1.d4 d5 2.c4 e6 3.Nc3 Nf6 4.Nf3 c6 5.e3 Nbd7 6.Bd3 dxc4 7.Bxc4 b5 8.Be2 Bb7 9.e4 b4 10.e5 bxc3 11.exf6 cxb2 12.fxg7 bxa1=Q 13.gxh8=Q Qa5+ 14.Nd2 Q5xa2 15.O-O Ba6 (unclear – ECO) 16.Bxa6 Qxa6 17.Nb3 Qb1 18.Nc5 Qab5 19.Bh6 Qxd1 20.Rxd1 O-O-O 21.Nxd7 Bxh6 22.Qxh7 Qh5 23.Rb1 Kxd7 24.Rb7+ Kc8 25.Qb1 Bf4 26.g3 Rxd4 (with the idea of Rd1+) 0-1

 

Blackstock-Crouch
London, 1980
1.d4 d5 2.c4 e6 3.Nc3 Nf6 4.Nf3 c6 5.e3 Nbd7 6.Bd3 dxc4 7.Bxc4 b5 8.Be2 Bb7 9.e4 b4 10.e5 bxc3 11.exf6 cxb2 12.fxg7 bxa1=Q 13.gxh8=Q Qa5+ 14.Nd2 Qd5 15.O-O Qaxd4 16.Qxh7 Nf6 17.Qb1 Qb6 18.Bb2 Be7 19.Nc4 Qc7 20.Be5 Qcd7 21.Bxf6 Bxf6 22.Bf3 Qd4 23.Qa4 (+- ECO ; 23…Qf4!?)

 

Hansen-Muir
Aarus, 1990
1.d4 d5 2.c4 e6 3.Nc3 Nf6 4.Nf3 c6 5.e3 Nbd7 6.Bd3 dxc4 7.Bxc4 b5 8.Be2 Bb7 9.e4 b4 10.e5 bxc3 11.exf6 cxb2 12.fxg7 bxa1=Q 13.gxh8=Q Qa5+ 14.Nd2 Ba6 15.O-O Bxe2 16.Qxe2 Q5xa2 17.Qxh7 Qxd4 18.Qeh5 O-O-O 19.Q5xf7 Bc5 20.Qe4 Rf8 21.Qxd4 Bxd4 22.Qh7 Qd5 23.Nf3 Rxf3 24.gxf3 Ne5 25.Qg8+ Kb7 26.Qg7+ Kb6 27.Qg2 Nxf3+ 28.Kh1 a5 29.Be3 c5 30.Rb1+ Kc6 31.Rc1 a4 32.Bxd4 Nxd4 33.Qxd5+ exd5 34.h4 c4 35.h5 Nf5 36.Kg2 Kc5 37.Kf3 d4 38.Kf4 Nd6 39.h6 c3 40.h7 Nf7 41.Ra1 Kc4 0-1

 

Sadler-Neverov
Hastings, 1991
1.d4 d5 2.c4 e6 3.Nc3 Nf6 4.Nf3 c6 5.e3 Nbd7 6.Bd3 dxc4 7.Bxc4 b5 8.Be2 Bb7 9.e4 b4 10.e5 bxc3 11.exf6 cxb2 12.fxg7 bxa1=Q 13.gxh8=Q Qa5+ 14.Nd2 O-O-O 15.O-O Qf5 16.Qb3 Nc5 17.Qb4 Nd7 18.Qb3 1-0

 

Now for the main lines.

 

Black’s main choices here;

 

(1) 13.gxh8=Q Qa5+ 14.Nd2 Q5c3

 

(2) 13.gxh8=Q Qa5+ 14.Nd2 c5 15.O-O Qxd4

 

The next two originate from 14.Nd2 Qf5, one with 15.O-O O-O-O 16.Qb3, the other without all these moves.

 

(3) 13.gxh8=Q Qa5+ 14.Nd2 Qf5

 

(4) 13.gxh8=Q Qa5+ 14.Nd2 Qf5 15.O-O O-O-O 16.Qb3

 
~~~~~~~~~~~~~~~~~~~~~~~~~~~~~

 
(1) 13.gxh8=Q Qa5+ 14.Nd2 Q5c3

 

Lazarev-Goldstein
USSR Ch., 1962
1.d4 d5 2.c4 e6 3.Nc3 Nf6 4.Nf3 c6 5.e3 Nbd7 6.Bd3 dxc4 7.Bxc4 b5 8.Be2 Bb7 9.e4 b4 10.e5 bxc3 11.exf6 cxb2 12.fxg7 bxa1=Q 13.gxh8=Q Qa5+ 14.Nd2 Q5c3 15.O-O Qxd4 16.Qxh7 Qxa2 17.Bc4 Qa5 18.Bxe6 O-O-O 19.Qxf7 Qg7 20.Qxg7 Bxg7 21.Nc4 Qc7 22.Qg4 Be5 23.Bxd7+ Rxd7 24.Qg8+ Rd8 25.Qe6+ 1-0

 

Bikov-Filipenko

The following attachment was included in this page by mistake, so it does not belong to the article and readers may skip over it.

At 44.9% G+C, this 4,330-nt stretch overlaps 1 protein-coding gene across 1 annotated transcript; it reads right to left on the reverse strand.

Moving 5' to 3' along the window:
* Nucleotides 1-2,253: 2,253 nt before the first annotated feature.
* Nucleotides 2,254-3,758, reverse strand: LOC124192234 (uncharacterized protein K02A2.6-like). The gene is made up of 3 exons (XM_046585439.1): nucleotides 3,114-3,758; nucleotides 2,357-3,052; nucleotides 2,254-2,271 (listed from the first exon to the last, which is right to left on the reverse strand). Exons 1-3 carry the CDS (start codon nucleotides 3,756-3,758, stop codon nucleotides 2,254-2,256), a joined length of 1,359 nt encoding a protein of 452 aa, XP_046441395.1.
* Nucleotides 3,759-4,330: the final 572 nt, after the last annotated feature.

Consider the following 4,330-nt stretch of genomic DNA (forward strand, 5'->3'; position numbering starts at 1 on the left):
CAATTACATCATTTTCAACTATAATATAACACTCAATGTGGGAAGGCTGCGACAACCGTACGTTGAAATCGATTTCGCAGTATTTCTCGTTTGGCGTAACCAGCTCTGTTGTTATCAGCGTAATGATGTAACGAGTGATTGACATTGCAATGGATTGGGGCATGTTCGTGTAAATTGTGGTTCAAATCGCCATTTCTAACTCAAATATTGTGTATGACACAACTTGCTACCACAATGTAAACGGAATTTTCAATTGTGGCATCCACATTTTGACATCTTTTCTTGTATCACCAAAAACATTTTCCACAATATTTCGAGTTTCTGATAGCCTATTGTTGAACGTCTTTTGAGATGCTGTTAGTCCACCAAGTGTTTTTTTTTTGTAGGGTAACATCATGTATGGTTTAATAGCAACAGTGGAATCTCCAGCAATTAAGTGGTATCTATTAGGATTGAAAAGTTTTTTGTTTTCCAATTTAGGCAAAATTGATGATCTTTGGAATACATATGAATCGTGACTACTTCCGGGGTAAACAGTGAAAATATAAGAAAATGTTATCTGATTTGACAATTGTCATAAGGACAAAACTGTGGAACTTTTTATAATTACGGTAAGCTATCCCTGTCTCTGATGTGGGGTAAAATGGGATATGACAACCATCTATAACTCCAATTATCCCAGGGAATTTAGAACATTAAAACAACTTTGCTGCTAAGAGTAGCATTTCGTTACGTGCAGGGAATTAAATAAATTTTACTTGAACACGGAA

Moscow, 1983
1.d4 d5 2.c4 e6 3.Nc3 Nf6 4.Nf3 c6 5.e3 Nbd7 6.Bd3 dxc4 7.Bxc4 b5 8.Be2 Bb7 9.e4 b4 10.e5 bxc3 11.exf6 cxb2 12.fxg7 bxa1=Q 13.gxh8=Q Qa5+ 14.Nd2 Q5c3 15.Bc2 Ba6 16.h4 Qxd4 17.Qxd4 Qxd4 18.Rh3 O-O-O 19.Qf3 Ne5 20.Qc3 Bb4 21.Qxd4 Rxd4 22.h5 Nd3+ 23.Bxd3 Bxd3 24.h6 c5 25.a3 Ba5 26.Rh5 Rd5 27.Rxd5 exd5 28.Kd1 Bg6 29.Nb3 Bb6 30.a4 c4 31.a5 Bxf2 32.Ke2 Bg1 33.Kf1 Bh2 34.Nd4 Kd7 35.Bb2 Bf4 36.Bc3 a6 37.Ke2 Bxh6 0-1

 
(2) 13.gxh8=Q Qa5+ 14.Nd2 c5 15.O-O Qxd4

 

Lukov-Conquest
Tbilisi, 1988
1.d4 d5 2.c4 e6 3.Nc3 Nf6 4.Nf3 c6 5.e3 Nbd7 6.Bd3 dxc4 7.Bxc4 b5 8.Be2 Bb7 9.e4 b4 10.e5 bxc3 11.exf6 cxb2 12.fxg7 bxa1=Q 13.gxh8=Q Qa5+14.Nd2 c5 15.O-O Qxd4 16.Qxh7 Qc7 17.Bf3 Nf6 18.Qh3 Nd5 19.Ne4 Qxd1 20.Rxd1 O-O-O 21.Bg5 Be7 22.Bxe7 Qxe7 23.Qh6 Kb8 24.Rc1 Rc8 25.Qg7 e5 26.Bg4 f5 27.Qxe7 Nxe7 28.Nd6 fxg4 29.Nxc8 Bxc8 30.Rxc5 Ng6 31.f3 gxf3 32.gxf3 Be6 33.a3 Kb7 34.Kf2 Kb6 35.Rc3 Bf5 36.Kg3 e4 37.Re3 exf3 38.Rxf3 Ne7 39.Kf4 Bc8 40.Kg5 Kc5 41.h4 Bb7 42.Rf7 Kd6 43.Kf6 Nd5+ 44.Kg7 Nc7 45.h5 Be4 46.h6 a5 47.Rf1 Ke5 48.Rc1 Ne6+ 49.Kg8 Kd4 50.Rg1 Nc5 51.Kf7 Bc2 52.Kf6 Nd7+ 53.Kg7 Nc5 54.Kf7 Bh7 55.Ke7 Bf5 56.Rg5 Bc2 57.Rh5 Bh7 58.Kd6 Nb3 59.Kc6 Kc3 60.Kb5 Bd3+ 61.Ka4 1-0

 

Sadler-Payen
Hastings, 1990
1.d4 d5 2.c4 e6 3.Nc3 Nf6 4.Nf3 c6 5.e3 Nbd7 6.Bd3 dxc4 7.Bxc4 b5 8.Be2 Bb7 9.e4 b4 10.e5 bxc3 11.exf6 cxb2 12.fxg7 bxa1=Q 13.gxh8=Q Qa5+14.Nd2 c5 15.O-O Qxd4 16.Qxh7 Qxa2 17.Bc4 Qaa1 18.Bxe6 O-O-O 19.Qxf7 Bd6 20.Nc4 Bc7 21.Bd5 Ba6 22.Qxd4 Qxd4 23.Bb2 Qd3 24.Qe6 Bb5 25.Re1 Kb8 26.Ne3 Qd2 27.Rb1 Nb6 28.Be5 Qd3 29.Be4 Qe2 30.Bxc7+ Kxc7 31.Qe5+ Kc8 1-0

 

Chatalbashev-Sveshnikov
USSR, 1991
1.d4 d5 2.c4 e6 3.Nc3 Nf6 4.Nf3 c6 5.e3 Nbd7 6.Bd3 dxc4 7.Bxc4 b5 8.Be2 Bb7 9.e4 b4 10.e5 bxc3 11.exf6 cxb2 12.fxg7 bxa1=Q 13.gxh8=Q Qa5+14.Nd2 c5 15.O-O Qxd4 16.Nb3 Qxh8 (16…Qxd1 17.Rxd1 Qa4 18.Qxh7) 17.Nxa5 Bd5 18.Qc2 (18.Bf3!? Qd4 19.Qxd4 cxd4 20.Bxd5 exd5 21.Re1+ Kd8 22.Nc6+) 18…Qe5 19.Bd3 Bg7 20.Nc4 Qc3 21.Qe2 Ne5 22.Nxe5 Qxe5 23.Be3 Rc8 24.Ba6 Rc7 25.Qb5+ Ke7 26.Bxc5+ Kf6 27.Qb4 Qg5 28.f3 Kg6 29.Bd3+ f5 30.a3 Be5 31.Bd4 a5 32.Qb6 Rb7 33.Qc5 Qe7 34.Bf2 Qxc5 35.Bxc5 Rc7 36.Rc1 Rxc5 0-1